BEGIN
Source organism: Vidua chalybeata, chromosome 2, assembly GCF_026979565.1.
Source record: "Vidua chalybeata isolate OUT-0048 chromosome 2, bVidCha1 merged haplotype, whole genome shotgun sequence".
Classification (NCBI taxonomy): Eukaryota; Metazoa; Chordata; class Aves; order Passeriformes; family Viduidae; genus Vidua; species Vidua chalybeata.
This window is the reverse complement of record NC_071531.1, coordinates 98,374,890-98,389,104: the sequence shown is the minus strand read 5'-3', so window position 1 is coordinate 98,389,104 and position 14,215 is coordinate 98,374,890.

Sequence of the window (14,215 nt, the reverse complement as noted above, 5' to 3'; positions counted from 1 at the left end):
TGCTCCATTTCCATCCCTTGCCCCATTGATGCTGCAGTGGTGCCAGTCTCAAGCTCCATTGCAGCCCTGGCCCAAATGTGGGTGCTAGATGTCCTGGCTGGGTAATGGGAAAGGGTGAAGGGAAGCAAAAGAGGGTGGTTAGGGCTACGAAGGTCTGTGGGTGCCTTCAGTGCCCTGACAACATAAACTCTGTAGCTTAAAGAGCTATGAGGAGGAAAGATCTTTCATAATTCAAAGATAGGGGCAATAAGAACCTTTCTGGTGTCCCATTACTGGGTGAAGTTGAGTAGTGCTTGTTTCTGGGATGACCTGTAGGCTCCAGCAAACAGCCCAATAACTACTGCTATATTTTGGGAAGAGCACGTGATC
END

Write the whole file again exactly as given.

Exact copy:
Source organism: Vidua chalybeata, chromosome 2, assembly GCF_026979565.1.
Source record: "Vidua chalybeata isolate OUT-0048 chromosome 2, bVidCha1 merged haplotype, whole genome shotgun sequence".
Classification (NCBI taxonomy): Eukaryota; Metazoa; Chordata; class Aves; order Passeriformes; family Viduidae; genus Vidua; species Vidua chalybeata.
This window is the reverse complement of record NC_071531.1, coordinates 98,374,890-98,389,104: the sequence shown is the minus strand read 5'-3', so window position 1 is coordinate 98,389,104 and position 14,215 is coordinate 98,374,890.

Sequence of the window (14,215 nt, the reverse complement as noted above, 5' to 3'; positions counted from 1 at the left end):
TGCTCCATTTCCATCCCTTGCCCCATTGATGCTGCAGTGGTGCCAGTCTCAAGCTCCATTGCAGCCCTGGCCCAAATGTGGGTGCTAGATGTCCTGGCTGGGTAATGGGAAAGGGTGAAGGGAAGCAAAAGAGGGTGGTTAGGGCTACGAAGGTCTGTGGGTGCCTTCAGTGCCCTGACAACATAAACTCTGTAGCTTAAAGAGCTATGAGGAGGAAAGATCTTTCATAATTCAAAGATAGGGGCAATAAGAACCTTTCTGGTGTCCCATTACTGGGTGAAGTTGAGTAGTGCTTGTTTCTGGGATGACCTGTAGGCTCCAGCAAACAGCCCAATAACTACTGCTATATTTTGGGAAGAGCACGTGATC